Below the surface, the combination of increasingly toxic, compressed air, exhaustion and the onset of hypothermia was by the minute stealing away any chance of survival for the remaining men. Water levels needed to rise again to equalise pressure further before a second attempt to break free was made.

Hong Kong Maritime Museum's Stephen Davies describes the challenge: "Willis realised that with the quality of the air so dire, if they continued to go off in penny numbers, they wouldn't all make it - so the next attempt had to be everyone at once."

Finally, it was decided that the pressure in the compartment had equalised enough to attempt a second escape. One of the sailors, Able Seaman Vincent Nagle, had given Ah Hai a short, basic demonstration of how to use the DSEA equipment, but having never experienced compartmental escape and with a long way to the surface, it was unlikely the young man would survive the ascent.

On the surface, rescue and salvage vessels watched the water in silence. It had been an hour since Holt and Lovock had emerged. Then, to everyone's disbelief, four more men broke the surface - Ah Hai among them. This boy who had no training, no expertise and no experience in escape had survived.

"Of those that survived the ascent, Reginald Clarke and Ah Hai, whose conditions were viewed as most serious following their rescue, were treated with oxygen, both with two treatments of 20 minutes each, with a half-hour off the pure gas in between," says Steven Schwankert, a diving instructor and the author of Poseidon: China's Secret Salvage of Britain's Lost Submarine. "Today, this would be considered absolute minimum first aid for anyone believed to be suffering from DCS [decompression sickness, and would be] followed by treatment in a hyperbaric chamber."

It is likely that Ah Hai would have suffered the characteristic hunching and other effects of the bends for the rest of his life - a life we know almost nothing about.

The inventor of the DSEA, Robert Davis, sent a gift to each of the five survivors from the torpedo compartment: a silver cigarette case. In a gesture of gratitude and humility, Ah Hai replied on letter-headed paper from the HMS Medway ("Mieh Wei"), a ship that had taken part in the unsuccessful mission to salvage the Poseidon, enclosing a silver ashtray and model of a Chinese junk. This letter, sent while the Medway was in Hong Kong, is the last we hear of Ah Hai.

"Mr Davis," the young man wrote. "This letter is for your great inspection. I received your letter yesterday and respectfully note all its contents. I thank you very much for the silver cigarette case which you have given me as a present. I am sending you by post your younger brother's [i.e. his own] photo, and beg you will accept this present favourably. I write this specially to inform you and offer you the New Year congratulations.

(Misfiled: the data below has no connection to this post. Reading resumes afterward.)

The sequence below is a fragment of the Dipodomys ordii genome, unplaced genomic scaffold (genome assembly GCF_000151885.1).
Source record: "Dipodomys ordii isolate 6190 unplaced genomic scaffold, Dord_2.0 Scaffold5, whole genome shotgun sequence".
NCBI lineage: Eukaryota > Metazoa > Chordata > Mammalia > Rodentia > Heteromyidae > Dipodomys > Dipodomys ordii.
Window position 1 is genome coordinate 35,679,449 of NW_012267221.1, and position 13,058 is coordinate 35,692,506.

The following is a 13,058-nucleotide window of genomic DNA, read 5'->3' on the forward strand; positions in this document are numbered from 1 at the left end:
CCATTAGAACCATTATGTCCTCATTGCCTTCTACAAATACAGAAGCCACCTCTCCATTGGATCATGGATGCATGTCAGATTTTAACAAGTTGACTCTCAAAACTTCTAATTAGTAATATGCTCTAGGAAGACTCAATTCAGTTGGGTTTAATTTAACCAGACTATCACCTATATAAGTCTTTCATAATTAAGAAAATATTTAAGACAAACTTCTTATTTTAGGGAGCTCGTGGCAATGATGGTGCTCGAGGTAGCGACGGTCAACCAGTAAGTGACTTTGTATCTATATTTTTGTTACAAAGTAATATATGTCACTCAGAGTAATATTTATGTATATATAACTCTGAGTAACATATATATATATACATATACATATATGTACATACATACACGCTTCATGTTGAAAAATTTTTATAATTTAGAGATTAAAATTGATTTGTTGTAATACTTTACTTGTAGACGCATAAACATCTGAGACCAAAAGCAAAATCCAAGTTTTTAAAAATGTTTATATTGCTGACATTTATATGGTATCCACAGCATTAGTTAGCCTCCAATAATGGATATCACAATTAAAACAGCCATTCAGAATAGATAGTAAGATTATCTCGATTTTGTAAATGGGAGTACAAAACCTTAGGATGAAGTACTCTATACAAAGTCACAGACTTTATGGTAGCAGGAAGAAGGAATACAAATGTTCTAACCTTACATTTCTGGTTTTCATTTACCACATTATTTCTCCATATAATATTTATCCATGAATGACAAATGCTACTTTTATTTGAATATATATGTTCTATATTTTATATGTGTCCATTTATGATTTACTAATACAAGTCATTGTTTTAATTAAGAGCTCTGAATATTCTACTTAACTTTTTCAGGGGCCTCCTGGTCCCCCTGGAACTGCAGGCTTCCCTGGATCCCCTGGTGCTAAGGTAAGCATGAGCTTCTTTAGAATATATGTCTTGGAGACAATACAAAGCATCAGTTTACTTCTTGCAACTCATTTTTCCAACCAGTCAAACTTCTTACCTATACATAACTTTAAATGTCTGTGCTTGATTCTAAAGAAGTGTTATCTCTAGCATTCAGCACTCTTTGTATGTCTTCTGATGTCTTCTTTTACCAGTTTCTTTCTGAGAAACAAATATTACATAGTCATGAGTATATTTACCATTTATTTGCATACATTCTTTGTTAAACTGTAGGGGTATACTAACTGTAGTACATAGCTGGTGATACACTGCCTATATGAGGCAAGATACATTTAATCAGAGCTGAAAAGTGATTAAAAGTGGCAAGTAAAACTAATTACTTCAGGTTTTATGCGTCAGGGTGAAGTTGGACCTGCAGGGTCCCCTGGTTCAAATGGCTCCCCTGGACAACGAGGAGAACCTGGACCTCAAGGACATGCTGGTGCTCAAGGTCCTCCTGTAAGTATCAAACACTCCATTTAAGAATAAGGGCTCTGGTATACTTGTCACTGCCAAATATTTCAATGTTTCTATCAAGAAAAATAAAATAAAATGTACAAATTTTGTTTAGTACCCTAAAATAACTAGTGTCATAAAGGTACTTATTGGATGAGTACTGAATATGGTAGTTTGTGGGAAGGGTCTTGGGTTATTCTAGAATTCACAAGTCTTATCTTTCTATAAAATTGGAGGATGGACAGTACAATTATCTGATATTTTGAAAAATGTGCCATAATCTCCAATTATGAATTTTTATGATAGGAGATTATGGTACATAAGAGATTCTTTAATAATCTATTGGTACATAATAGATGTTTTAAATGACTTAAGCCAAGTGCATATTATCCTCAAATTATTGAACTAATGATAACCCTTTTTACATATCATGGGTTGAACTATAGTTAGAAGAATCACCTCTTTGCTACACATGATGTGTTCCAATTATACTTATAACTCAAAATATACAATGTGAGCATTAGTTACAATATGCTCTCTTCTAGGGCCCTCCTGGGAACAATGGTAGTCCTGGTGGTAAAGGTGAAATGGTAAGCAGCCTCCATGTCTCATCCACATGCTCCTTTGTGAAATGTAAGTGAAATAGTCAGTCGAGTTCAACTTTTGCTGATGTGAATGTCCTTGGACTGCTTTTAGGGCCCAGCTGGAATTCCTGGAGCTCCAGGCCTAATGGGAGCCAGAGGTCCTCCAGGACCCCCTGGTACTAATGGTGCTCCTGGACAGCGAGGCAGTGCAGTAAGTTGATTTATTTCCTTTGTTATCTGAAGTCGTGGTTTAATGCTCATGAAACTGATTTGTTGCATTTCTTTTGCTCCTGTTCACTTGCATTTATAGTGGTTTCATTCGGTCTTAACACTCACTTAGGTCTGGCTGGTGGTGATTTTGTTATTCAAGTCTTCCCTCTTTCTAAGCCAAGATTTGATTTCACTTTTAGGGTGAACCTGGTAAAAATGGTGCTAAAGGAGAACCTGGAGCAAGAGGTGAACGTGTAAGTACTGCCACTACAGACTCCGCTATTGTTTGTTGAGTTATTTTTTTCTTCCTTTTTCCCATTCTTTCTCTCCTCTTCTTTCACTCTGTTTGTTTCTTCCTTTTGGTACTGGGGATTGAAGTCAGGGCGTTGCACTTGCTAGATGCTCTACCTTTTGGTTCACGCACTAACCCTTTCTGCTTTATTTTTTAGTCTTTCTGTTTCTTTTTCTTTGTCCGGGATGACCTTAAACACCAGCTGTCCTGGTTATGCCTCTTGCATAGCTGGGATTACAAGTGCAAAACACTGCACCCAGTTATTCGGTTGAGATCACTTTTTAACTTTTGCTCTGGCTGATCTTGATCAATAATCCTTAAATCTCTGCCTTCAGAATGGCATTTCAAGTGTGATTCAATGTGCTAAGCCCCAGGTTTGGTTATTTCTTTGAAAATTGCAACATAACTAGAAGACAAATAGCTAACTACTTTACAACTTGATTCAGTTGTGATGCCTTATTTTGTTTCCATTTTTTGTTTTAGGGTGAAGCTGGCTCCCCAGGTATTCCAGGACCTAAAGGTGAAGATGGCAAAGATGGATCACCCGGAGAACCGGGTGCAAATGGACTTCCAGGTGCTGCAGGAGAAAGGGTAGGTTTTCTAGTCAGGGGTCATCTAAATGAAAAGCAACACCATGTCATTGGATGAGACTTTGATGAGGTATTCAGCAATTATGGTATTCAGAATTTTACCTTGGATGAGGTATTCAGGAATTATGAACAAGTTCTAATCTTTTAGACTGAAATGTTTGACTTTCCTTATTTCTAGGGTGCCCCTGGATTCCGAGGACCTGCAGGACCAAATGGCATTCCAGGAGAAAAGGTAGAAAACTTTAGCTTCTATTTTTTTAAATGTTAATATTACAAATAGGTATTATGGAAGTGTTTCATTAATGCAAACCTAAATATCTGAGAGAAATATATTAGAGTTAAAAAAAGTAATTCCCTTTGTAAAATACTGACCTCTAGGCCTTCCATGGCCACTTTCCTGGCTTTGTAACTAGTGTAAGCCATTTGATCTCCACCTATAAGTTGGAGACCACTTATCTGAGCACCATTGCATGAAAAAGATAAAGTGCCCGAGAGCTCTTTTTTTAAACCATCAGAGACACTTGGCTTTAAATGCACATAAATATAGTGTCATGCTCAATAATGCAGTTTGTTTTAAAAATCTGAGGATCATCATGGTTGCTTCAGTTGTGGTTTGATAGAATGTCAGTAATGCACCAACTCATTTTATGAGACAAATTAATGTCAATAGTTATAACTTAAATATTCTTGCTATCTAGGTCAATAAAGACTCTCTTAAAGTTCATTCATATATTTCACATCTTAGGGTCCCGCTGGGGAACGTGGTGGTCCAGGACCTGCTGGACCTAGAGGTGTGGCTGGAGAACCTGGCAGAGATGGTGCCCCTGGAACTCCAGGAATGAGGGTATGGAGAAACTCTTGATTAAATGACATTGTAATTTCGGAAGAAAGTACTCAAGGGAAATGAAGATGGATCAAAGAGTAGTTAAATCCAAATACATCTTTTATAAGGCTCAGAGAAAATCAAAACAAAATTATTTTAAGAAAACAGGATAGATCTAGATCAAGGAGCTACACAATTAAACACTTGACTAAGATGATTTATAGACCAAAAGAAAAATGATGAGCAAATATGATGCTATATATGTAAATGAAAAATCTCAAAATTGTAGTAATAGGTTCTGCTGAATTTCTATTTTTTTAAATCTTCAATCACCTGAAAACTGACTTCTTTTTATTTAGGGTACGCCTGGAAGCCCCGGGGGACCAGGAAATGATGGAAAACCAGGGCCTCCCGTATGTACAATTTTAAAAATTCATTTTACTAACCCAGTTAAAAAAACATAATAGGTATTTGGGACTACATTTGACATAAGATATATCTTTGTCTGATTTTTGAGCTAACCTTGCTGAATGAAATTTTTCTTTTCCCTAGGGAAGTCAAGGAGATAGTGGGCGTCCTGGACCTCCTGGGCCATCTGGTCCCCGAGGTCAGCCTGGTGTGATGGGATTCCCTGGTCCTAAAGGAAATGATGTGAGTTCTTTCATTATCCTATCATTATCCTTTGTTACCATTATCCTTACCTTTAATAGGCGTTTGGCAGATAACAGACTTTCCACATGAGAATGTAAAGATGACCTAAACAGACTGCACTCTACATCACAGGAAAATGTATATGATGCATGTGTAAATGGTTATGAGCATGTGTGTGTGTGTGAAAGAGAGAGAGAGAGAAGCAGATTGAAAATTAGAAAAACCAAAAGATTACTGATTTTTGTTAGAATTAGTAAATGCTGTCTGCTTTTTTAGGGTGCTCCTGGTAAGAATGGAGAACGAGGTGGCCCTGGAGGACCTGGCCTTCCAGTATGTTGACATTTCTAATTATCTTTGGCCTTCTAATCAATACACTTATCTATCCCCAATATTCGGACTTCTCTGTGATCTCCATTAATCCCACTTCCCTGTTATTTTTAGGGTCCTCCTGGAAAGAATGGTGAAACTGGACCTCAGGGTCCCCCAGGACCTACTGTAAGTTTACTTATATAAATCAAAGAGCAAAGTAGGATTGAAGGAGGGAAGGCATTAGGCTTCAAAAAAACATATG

"(Your) younger brother Ah Hai, respectfully writing this. February 22nd, 1932. Sent from Mieh Wei ship, Hong Kong."

 

"THIS IS A COLLISION IN peacetime which results in the loss of one of the state-of-the-art submarines at the time - it's not the navy's finest hour, but that's how they portrayed it: 'Yes, we lost a ship, but look at the bravery of our men,'" says Schwankert.

The Royal Navy submariners who survived were all offered either a promotion or a pay rise. As for the wreck itself, Beijing admitted a few years ago that it had salvaged and taken apart the Poseidon, but claims no human remains were found within. What became of the bodies of the 18 sailors and Ho Shung remains a mystery.

The year following the disaster, 1932, saw the release of the feature film Men Like These, which depicted the events surrounding the sinking of the Poseidon and heralded the survivors as courageous heroes. All except for Ah Hai, that is.

"There was no medal or audience with the king for him. Without further ado, Ah Hai seems to have gone back to work on ships," says Schwankert.

The afflictions of decompression sickness would have made this work difficult, not to mention the psychological impact the experience would have had. It is known that Willis suffered from severe anxiety later in life and it must be assumed the others would have, too.

Although reports in the South China Morning Post at the time do not mention Ah Hai (recorded as "A Hee Hai") beyond listing him as a survivor, companies such as the Hongkong and Shanghai Bank, Jardine Matheson, the Hong Kong Jockey Club and Taikoo Sugar, and the staff of Dairy Farm, donated to a fund for the families of victims of the disaster. The fund totalled nearly HK$40,000 within a week of the sinking, yet there is no mention of one of Hong Kong's own being among the "heroes".

Ah Hai would have been a distinctive character; a young Chinese man who had the bends. He would surely have been noticed - and the brave, modest man could still have family in Hong Kong. He may even be alive himself.

 

RTHK Radio 3 is airing a two-part documentary, presented by Cruzanne Macalister and titled Escape From the Deep , about Ah Hai and the Poseidon disaster. Tune in to part one today at 8.30am and part two next Sunday at the same time. If you've missed it or want to listen to it again, you can find it on the Radio 3 archive: www.rthk.hk/radio3.

Poseidon: China's Secret Salvage of Britain's Lost Submarine (www.hmsposeidon.com) by Steven Schwankert, is due to be released by Hong Kong University Press this year.